So Jo brings a reluctant Brian and KC into the fold, knowing that they need to find some way back out to the moon to use the EMP bomb on the alien tech swarm. And just how do they plan to get there? By borrowing their old space shuttle, Endeavour, from its dust-gathering spot at the science museum. And also, in typical Emmerich fashion – that is, with no regard to the actual science or logistics involved – they get Endeavour launch-ready in no time.
But just as they’re loading up the EMP bomb, earthquakes hit, damaging the shuttle and knocking out one of its engines. But they launch anyway, with Jo, Brian and KC on board. Massive tidal waves start creating havoc as they lift off, partially submerging the shuttle until it manages to blast its way free and out into space.
In no time at all (because we’re not interested in stuff like launch windows or orbital mechanics), our heroes get to the megastructure-moon and drop their lunar lander down into the mega-hole. And we get to see the ecstatic validation on KC’s face as they fly through the intricate workings of the megastructure.
But then they crash, and Brian is taken from the ship and put in a separate chamber. The alien tech running the megastructure appears to him in the form of Sonny and gives him the Scooby-Doo rundown on the who/what/why of it all. Basically, humanity’s ancestors turn out to be the aliens. They built the megastructure, one of many sent to planets where human life could grow and seeded the planet with their DNA.
The only problem? The artificial intelligence they built to run things turned against them à la Skynet and proceeded to destroy all of humanity to save itself. Now, unless they can find a way to work together, the AI swarm will destroy what’s left of humanity as the megastructure-moon collides with Earth.
Brian reunites with Jo and KC – and in a bittersweet reversal, just when we think we know who’s going to stay behind to set off the bomb – it’s KC who decides to sacrifice himself. And just as the megastructure-moon skims the Earth’s atmosphere, causing huge pieces of moon to break off and rain down on the surface – the human/alien-boosted EMP goes off, destroys the AI swarm, and the megastructure-moon magically returns to its normal orbit.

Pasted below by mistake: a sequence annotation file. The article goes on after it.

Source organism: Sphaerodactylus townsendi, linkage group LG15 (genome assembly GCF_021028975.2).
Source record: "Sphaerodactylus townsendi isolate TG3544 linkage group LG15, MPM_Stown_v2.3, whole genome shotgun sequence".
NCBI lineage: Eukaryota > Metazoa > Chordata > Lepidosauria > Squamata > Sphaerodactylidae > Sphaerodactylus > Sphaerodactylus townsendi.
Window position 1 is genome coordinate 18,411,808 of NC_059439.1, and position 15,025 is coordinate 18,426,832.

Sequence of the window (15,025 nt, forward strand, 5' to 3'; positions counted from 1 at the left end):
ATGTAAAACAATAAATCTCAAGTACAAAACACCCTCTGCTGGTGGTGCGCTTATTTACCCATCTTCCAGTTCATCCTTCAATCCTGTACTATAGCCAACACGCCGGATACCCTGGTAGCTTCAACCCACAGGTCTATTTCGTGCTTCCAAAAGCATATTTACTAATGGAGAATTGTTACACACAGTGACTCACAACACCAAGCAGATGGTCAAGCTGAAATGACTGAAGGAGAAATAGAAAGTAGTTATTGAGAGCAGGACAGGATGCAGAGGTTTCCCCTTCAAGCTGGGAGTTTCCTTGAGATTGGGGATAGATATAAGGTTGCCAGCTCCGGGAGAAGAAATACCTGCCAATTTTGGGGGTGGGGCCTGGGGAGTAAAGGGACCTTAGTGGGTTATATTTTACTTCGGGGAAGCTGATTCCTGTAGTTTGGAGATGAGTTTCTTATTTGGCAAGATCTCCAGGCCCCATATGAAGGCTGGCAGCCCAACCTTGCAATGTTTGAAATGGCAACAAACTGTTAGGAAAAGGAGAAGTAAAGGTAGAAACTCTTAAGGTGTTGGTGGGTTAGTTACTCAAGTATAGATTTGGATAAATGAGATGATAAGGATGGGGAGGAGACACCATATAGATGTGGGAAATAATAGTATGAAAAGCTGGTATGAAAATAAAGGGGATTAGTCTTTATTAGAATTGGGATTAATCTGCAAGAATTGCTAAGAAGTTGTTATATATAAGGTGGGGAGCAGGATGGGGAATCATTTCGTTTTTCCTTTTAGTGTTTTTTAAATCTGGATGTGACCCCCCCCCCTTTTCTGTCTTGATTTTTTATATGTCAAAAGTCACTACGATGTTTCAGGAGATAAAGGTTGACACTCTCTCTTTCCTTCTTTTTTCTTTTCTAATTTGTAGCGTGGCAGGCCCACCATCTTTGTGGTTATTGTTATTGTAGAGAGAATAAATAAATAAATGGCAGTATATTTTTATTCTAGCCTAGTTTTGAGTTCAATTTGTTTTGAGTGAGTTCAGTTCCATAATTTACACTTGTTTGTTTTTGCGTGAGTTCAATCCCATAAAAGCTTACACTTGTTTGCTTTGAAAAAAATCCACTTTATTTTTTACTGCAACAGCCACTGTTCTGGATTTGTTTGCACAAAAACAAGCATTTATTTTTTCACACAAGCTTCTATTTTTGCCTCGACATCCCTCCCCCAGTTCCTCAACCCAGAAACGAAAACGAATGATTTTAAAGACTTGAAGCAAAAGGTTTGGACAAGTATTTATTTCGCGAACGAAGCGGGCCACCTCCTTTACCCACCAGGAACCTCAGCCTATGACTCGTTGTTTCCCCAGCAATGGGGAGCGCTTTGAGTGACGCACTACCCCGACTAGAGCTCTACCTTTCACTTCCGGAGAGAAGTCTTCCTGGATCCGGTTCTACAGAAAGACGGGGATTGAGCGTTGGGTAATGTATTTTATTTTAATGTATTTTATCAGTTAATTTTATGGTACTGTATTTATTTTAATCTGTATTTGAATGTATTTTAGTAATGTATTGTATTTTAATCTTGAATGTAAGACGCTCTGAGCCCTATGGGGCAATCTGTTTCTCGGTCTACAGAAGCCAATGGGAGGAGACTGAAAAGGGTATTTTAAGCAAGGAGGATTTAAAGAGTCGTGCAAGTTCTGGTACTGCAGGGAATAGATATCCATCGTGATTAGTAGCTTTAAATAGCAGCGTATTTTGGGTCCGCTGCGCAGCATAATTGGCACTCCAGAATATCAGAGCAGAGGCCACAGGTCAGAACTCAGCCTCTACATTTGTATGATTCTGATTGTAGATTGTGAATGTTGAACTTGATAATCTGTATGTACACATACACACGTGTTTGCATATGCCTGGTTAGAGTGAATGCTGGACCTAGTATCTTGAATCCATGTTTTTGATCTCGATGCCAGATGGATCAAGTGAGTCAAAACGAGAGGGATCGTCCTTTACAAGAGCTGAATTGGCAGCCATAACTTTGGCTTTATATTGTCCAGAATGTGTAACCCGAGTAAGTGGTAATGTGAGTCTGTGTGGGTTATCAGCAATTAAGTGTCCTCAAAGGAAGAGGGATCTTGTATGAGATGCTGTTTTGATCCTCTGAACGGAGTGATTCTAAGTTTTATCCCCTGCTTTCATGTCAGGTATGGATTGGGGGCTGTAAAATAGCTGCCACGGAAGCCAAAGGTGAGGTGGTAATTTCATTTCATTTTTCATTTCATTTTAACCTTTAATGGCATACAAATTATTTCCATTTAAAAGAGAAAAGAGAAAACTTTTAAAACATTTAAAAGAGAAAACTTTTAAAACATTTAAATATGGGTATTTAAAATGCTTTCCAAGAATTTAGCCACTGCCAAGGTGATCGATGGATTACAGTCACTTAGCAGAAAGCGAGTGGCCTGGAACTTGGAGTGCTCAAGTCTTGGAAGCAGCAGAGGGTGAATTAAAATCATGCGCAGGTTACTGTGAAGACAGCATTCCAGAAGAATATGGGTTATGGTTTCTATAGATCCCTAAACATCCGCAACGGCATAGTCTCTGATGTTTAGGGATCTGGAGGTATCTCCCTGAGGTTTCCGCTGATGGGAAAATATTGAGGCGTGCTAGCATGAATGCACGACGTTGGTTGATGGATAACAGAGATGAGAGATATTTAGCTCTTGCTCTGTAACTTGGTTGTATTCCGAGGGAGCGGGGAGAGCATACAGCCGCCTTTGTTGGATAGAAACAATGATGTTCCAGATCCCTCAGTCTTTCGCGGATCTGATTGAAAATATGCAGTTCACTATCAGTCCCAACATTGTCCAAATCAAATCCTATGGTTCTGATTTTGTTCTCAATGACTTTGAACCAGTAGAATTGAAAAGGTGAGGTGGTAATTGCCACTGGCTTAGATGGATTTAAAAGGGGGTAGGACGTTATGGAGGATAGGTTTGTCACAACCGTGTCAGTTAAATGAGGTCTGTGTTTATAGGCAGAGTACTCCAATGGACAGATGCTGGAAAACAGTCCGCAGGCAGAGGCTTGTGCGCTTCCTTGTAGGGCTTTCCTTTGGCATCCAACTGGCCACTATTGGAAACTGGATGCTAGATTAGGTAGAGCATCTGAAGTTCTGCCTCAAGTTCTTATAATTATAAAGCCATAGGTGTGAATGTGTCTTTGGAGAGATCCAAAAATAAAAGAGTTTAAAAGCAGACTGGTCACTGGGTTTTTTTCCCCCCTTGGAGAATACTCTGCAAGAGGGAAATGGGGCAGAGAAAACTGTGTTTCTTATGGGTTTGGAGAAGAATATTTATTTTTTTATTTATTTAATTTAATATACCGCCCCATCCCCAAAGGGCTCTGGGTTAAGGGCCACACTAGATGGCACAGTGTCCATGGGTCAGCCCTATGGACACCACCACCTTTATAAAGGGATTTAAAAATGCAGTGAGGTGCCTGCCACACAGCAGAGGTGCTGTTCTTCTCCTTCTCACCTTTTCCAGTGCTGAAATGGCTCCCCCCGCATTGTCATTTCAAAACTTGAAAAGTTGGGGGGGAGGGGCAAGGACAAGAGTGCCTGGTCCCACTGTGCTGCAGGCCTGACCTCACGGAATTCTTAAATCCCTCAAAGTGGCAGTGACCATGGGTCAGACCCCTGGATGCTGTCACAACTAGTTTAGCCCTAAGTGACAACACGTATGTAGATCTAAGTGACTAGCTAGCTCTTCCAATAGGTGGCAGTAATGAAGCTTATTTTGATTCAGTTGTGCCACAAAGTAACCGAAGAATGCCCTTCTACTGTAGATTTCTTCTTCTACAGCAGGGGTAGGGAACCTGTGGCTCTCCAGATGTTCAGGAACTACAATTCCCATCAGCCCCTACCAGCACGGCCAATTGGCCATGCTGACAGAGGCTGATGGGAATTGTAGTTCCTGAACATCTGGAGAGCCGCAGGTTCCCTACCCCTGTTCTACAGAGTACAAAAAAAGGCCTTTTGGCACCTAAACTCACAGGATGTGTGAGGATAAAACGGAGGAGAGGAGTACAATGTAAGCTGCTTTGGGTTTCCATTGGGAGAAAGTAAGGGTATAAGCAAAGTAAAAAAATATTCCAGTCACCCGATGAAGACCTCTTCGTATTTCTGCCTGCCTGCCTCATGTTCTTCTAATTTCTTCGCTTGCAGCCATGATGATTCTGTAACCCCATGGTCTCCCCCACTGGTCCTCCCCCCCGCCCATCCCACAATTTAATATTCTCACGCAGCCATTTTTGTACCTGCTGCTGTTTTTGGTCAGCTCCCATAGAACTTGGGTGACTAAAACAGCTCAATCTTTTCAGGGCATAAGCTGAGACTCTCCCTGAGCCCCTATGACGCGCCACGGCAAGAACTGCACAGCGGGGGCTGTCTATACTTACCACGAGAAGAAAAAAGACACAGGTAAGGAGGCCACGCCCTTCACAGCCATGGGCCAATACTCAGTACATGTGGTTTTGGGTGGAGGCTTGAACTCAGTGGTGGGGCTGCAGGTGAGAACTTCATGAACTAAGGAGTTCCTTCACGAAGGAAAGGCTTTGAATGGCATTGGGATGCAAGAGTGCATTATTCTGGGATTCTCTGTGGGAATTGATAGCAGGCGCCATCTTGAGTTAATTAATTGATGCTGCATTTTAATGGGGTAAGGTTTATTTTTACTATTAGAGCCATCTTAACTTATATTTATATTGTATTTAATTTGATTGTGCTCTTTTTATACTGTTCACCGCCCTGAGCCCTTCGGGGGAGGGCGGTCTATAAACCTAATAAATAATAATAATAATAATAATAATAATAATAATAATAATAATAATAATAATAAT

Jo and Brian manage to land back on Earth safely, and of course, are met by their families. All’s well that ends well, global destruction averted – and in an interesting twist, KC wakes up to find his mom and cat (named “Fuzz Aldrin” – cute) staring at him. When he asks what happened, the alien dressed as his mom tells him they’ve “downloaded his consciousness.” He’s part of the alien tech now, and his mom asks him if he’s ready to get started – hinting at a sequel, providing the box office is good enough.
So here’s the thing: you have to know what you’re getting into when you sit down to watch a Roland Emmerich flick. You’re going to get a big spectacle – sparkly and shiny and maybe even funny. But that’s it. If you go in expecting a story that makes sense and has complex characters and well-crafted dialogue, you’re going to be hugely disappointed.
That said, I have to sadly admit that even among Emmerich’s other work, Moonfall ranks pretty low. For some reason, even turning your brain off and enjoying the visual effects just doesn’t cut it with this one. I appreciate Emmerich keeping the disaster genre alive, but Moonfall feels as hollow as its megastructure-moon.
Emmerich had to turn to independent financing to get Moonfall made because, in the current state of things in Hollywood, none of the studios want to touch anything that isn’t attached to some pre-existing intellectual property (like Marvel, DC, or Star Wars). So in that sense, it’s incredible that Emmerich forged his own way and that Moonfall got made at all. It’s just a shame that the flick couldn’t have been better for all that money and effort.
Directed by: Roland Emmerich
Written by: Roland Emmerich, Harald Kloser, Spenser Cohen
Release Date: Feb. 4, 2022
Run Time: 2 hr, 10 min